Following are notes from the first session, which occurred
on the morning of August 12, 2011 with Appalachian fiddler Matt Brown and
Quebecoise fiddler David Boulanger.

Day One’s session found us in the cozy kitchen and living
room area of a cottage in Gaspésie,
Quebec owned by our hosts Gilles Garand
and Louise de GrosBois. The inside is painted in bright colors with a large,
welcoming kitchen table with painted wooden chairs, a low beamed ceiling and a
colorful quilt on the wall. It’s easy to imagine a Quebec style kitchen party with music and
dancing in this small house.

We held a meeting first to discuss the purpose and
parameters of the grant. This is the first international Folk Art Exchange
project ever funded by the Mid-Atlantic Arts Foundation, and we all felt very
proud to be involved in this landmark event.  Major players included Sally Van de Water,
folklorist with the Mid-Atlantic Arts Foundation, Jean Duval, ethnomusicologist
and musician who specializes in the Quebecoise style, Jess Hayden representing
the Susquehanna Folk Music Society, the lead organization in the United States,
and our hosts Gilles Garand and Louise De GrosBois who represented the host
organization in Quebec, the Societe Pour La Promotion De Danse Traditionnelle
Quebecoise.

The two master fiddlers were Matt Brown from Pennsylvania(representing Appalachian old-time fiddle
music) and fiddler David Boulanger from Montreal
(representing traditional Quebecoise fiddle music).

After discussing how we were going to schedule things, we
decided that the morning session would focus on Appalachian styles, and the
afternoon on Quebecoise.

Sugar Hill, D Tuning      http://folkmama.podbean.com/2011/08/22/tommy-jerrell-piece/
(ADAE
)

According Matt Brown became the teacher for the first
session. He had made the decision to focus on specific “source” fiddlers who he
admired and started off with the Tommy Jarrell tune “Sugar Hill”. Matt
explained to us that Tommy Jarrell was a fiddler from Mt. Airy, North Carolina
who was widely recorded by musicians coming to the Appalachian Mountain region
in the 1970s and 80s. He was very welcoming and would invite collectors to come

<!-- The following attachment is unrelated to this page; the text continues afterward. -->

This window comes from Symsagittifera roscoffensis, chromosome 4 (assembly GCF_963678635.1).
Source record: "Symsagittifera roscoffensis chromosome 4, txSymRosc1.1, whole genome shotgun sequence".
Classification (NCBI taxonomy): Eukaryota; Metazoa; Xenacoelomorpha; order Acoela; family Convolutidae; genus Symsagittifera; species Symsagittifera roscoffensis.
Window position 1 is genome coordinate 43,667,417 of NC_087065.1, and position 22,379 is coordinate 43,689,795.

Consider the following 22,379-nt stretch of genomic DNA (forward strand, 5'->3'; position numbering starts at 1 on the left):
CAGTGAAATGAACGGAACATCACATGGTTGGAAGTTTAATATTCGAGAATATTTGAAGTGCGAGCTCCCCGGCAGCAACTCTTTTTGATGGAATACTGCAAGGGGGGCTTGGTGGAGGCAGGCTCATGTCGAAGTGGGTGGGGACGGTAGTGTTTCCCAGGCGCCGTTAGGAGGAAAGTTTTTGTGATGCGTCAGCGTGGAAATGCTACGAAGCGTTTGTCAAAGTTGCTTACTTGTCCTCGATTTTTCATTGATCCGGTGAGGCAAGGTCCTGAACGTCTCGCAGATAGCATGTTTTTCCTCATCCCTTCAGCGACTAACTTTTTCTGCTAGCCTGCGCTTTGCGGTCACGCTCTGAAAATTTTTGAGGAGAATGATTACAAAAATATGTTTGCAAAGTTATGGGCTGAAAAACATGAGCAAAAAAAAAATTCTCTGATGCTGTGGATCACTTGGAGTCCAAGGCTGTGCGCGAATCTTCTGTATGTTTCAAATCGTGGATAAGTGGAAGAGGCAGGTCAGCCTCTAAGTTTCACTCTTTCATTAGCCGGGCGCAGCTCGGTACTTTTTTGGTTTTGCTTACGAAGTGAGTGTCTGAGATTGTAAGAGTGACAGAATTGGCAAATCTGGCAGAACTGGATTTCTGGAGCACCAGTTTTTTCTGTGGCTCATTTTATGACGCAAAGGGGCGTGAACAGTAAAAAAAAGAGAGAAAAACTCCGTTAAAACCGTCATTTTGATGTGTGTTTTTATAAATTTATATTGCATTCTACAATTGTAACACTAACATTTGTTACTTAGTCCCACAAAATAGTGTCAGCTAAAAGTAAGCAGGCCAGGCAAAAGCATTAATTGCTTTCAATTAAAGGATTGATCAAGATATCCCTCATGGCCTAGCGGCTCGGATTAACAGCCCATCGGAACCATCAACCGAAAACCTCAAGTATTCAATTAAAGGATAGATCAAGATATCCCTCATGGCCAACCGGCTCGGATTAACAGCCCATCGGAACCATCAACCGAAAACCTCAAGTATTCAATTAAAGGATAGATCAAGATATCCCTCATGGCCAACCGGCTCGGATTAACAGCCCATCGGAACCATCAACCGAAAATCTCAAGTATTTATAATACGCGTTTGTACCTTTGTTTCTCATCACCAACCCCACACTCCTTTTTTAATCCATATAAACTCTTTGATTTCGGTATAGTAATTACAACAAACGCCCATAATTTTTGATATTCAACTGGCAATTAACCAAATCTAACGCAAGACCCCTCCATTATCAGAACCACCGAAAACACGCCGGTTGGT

to his house and stay with him. Because of his gregarious nature, which
attracted collectors, his tunes became very widespread.

The alternate tuning of this piece allows the fiddler to add
drones to the tune, thus giving it a sound which is characteristic of
Appalachian music.

David learned the tune quickly but said that he felt that
Appalachian music was “like a totally different language”. The bowing is
different and it is not the same way of “grooving the tune.”

Breaking Up
Christmas, Cross A Tuning (AEAE)

http://folkmama.podbean.com/2011/08/22/fast-then-slow/

Matt followed up “Sugar Hill” with another Tommy Jarrell
piece called “Breaking Up Christmas.” He said that it was about an old
tradition in the South during which the time period after Christmas was
celebrated by going to friends’ house in the evening for music and dancing.
Even the slaves has some time off—as long as a log kept on burning in the main
house, they didn’t have to go back to work. Jean said that there had been a
similar custom in Quebec
called “La period des fêtes”
(Christmas to King’s Day).

This tune is in
cross A, AEAE allowing for more drones and the ability to jump octaves. During
his lifetime Tommy Jarrell had opportunity to play with some Afro-American
musicians which is reflected in his playing which sounds bluesy at times.

Half Past Four, Cross A Tuning (AEAE)

http://folkmama.podbean.com/2011/08/22/blind-fiddle-player/

The last piece that
Matt taught during the first morning session was “Half Past Four”, a piece that
he learned from the playing of Ed Haley, a blind fiddler from West
Virginia who lived most of his life in Kentucky. Ed Haley’s playing isn’t informed
by African American stylings, but this piece does featured a lowered G # which
Matt called a “neutral” tone. This gave the piece a very distinctive sound. He
also noted that Ed Haley was a fiddler that John Hartford really liked.

After this third piece we ended our morning session to take a break for lunch.